I crushed each pepper in a mortar and pestle to get at their flavors, since it’s misleading to sense their aromas through smell. With my finger, I gingerly pressed the bits onto my tongue, anticipating mind blowing heat. Instead, I experienced the nuances of pepper, from spiced sweetness hinting of garam masala in the long pepper to the mild, citrusy burn of the white pepper. For the first time, I appreciated these spices for what they offered on their own terms.
Giving black pepper a starring role in two courses
In the following weeks, I crushed long pepper for a Middle Eastern vegetable stew with chickpeas and dropped it whole into my brewing chai. I ground white pepper into clam chowder and French onion soup with gladness. As I prepared dinner, I considered which pepper might enhance its flavors. My new favorite, the long pepper, the bona fide black pepper of the Greeks and Romans, now owns shelf space in my spice cabinet.
It was no leap to invoke the most pepper-forward preparation of all: steak au poivre, or pepper-crusted steak. I served it, by golly, with a creamy peppercorn dressing over salad mix. It seems I’ve learned that there are times, after all, when there is no such thing as too much black pepper.
Pepper-Crusted Steak Salad With Buttermilk Peppercorn Dressing
Prepare the dressing for this meal first and let it sit at room temperature while you prepare the steak. This allows the dressing’s flavors to develop.
For the dressing:
Makes 2 cups
1 cup sour cream
¾ cup buttermilk
2 tablespoons lemon juice
2 teaspoons freshly ground black pepper, such as Tellicherry or long pepper
½ teaspoon salt
¼ cup finely chopped chives
For the steak salad:
1 heaping teaspoon each ponape black and white peppercorns
1 10-12 ounce flat iron steak
1 teaspoon vegetable oil
6 cups mixed salad greens
1 cup shaved Parmigiano-Reggiano
For the dressing:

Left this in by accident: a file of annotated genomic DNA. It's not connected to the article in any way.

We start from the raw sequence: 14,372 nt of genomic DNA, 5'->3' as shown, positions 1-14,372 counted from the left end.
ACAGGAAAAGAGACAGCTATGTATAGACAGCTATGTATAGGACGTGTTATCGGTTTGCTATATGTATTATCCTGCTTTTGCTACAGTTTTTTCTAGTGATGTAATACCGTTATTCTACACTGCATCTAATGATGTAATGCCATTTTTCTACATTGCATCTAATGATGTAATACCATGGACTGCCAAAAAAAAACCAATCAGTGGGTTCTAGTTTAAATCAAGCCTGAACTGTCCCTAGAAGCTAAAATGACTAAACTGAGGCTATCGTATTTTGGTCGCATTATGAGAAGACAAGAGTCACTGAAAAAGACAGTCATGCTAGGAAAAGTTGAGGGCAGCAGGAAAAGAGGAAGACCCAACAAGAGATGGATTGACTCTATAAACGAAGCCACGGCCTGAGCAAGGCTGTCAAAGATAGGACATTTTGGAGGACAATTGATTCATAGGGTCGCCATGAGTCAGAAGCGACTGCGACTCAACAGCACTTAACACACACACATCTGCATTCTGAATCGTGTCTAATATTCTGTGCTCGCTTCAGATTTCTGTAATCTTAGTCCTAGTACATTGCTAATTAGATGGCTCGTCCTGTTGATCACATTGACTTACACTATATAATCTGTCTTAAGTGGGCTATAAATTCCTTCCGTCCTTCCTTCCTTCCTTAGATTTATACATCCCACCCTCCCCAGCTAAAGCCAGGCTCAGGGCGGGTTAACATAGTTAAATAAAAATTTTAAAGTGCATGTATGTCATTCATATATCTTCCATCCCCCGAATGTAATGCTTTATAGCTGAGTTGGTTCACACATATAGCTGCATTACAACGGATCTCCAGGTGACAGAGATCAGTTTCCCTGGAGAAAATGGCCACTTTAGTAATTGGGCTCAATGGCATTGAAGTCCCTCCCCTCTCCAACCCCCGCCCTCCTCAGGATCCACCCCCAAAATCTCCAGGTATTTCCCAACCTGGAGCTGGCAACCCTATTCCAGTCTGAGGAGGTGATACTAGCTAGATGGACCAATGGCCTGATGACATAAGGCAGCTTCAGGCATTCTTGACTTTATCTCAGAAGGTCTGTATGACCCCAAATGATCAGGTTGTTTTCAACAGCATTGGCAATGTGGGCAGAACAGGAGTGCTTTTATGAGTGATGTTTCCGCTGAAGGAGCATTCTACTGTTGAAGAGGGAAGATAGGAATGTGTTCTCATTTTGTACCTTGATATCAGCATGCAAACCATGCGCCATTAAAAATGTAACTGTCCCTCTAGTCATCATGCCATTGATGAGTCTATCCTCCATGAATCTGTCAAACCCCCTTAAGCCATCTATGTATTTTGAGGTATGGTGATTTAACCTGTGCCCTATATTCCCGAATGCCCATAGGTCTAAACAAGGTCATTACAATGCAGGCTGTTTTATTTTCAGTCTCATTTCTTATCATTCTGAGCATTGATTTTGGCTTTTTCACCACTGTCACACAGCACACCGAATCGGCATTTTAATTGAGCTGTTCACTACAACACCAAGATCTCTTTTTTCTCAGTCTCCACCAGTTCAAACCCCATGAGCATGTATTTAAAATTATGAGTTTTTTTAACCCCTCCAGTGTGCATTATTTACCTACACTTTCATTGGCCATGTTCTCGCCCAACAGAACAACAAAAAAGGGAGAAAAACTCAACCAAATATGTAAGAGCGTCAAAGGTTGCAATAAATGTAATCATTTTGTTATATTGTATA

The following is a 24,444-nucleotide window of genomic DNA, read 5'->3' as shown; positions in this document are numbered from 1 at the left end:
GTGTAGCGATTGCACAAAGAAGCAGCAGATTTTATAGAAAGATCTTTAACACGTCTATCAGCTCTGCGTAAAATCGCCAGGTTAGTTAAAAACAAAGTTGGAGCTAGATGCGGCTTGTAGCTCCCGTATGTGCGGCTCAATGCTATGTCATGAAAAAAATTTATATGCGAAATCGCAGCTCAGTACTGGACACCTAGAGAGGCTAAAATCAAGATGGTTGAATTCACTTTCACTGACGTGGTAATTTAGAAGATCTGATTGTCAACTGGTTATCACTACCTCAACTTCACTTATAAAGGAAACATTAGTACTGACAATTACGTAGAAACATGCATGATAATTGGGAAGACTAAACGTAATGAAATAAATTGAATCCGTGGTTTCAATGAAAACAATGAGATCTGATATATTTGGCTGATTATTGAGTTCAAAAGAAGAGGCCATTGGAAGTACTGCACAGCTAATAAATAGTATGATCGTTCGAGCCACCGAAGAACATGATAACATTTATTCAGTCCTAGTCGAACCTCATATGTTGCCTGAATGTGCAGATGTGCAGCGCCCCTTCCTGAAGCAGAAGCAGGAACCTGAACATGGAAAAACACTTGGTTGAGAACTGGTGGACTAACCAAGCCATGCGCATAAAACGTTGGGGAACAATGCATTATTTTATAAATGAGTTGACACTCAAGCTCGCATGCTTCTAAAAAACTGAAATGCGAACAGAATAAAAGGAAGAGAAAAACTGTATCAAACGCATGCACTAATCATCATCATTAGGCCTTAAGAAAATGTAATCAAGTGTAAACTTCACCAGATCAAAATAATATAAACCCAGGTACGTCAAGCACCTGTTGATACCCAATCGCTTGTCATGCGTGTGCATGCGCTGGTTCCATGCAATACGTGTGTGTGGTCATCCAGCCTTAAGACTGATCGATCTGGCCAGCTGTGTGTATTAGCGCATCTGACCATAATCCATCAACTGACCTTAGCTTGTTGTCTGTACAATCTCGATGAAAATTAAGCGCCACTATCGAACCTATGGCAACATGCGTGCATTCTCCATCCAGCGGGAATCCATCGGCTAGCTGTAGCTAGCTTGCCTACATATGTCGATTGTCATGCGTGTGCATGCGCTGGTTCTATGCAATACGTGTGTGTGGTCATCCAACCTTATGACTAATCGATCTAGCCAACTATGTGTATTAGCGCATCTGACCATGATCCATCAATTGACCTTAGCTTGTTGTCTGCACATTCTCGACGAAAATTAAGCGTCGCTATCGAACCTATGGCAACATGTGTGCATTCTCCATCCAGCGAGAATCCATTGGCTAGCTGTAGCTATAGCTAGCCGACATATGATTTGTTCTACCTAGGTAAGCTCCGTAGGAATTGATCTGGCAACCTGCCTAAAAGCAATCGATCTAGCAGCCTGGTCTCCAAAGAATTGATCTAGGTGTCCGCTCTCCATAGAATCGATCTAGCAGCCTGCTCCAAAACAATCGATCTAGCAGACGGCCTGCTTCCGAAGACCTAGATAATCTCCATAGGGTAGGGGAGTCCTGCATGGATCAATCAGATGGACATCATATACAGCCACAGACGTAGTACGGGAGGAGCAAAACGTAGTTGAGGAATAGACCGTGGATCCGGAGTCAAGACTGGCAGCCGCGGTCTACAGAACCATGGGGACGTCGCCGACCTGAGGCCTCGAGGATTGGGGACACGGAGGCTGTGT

1.Whisk the sour cream, buttermilk, lemon juice, pepper and salt until smooth. Stir in the chives and taste for seasoning. If using right away, leave the dressing at room temperature to allow the flavors to develop.
If preparing in advance, store in a glass jar in the refrigerator for up to 5 days to use as a dressing and a dip.
For the steak salad:
1. Crush the peppercorns in a mortar and pestle until most are very coarsely crushed and some remain whole.
2. Dab the steak dry with a paper towel and season generously with the salt. Heat a cast-iron skillet over high heat with the oil. When the oil begins to smoke lay the steak in the center of the pan and cook without moving for 3 minutes. Turn the steak and cook for 3 minutes more.
For rare, transfer the steak to a plate to rest for at least 5 minutes. For medium-rare to medium, turn off the heat but leave the steak in the pan for 1-3 minutes more, testing for your preferred doneness with an instant-read thermometer (130 F for medium-rare; 135 F for medium) and transferring the steak to a plate to rest for at least 5 minutes when done. (The steak can be cooked in advance and cooled to room temperature or served warm.)
3. Pile the salad greens in the center of 4 plates. Dollop on the dressing to taste. Layer on the steak and garnish with the shaved cheese.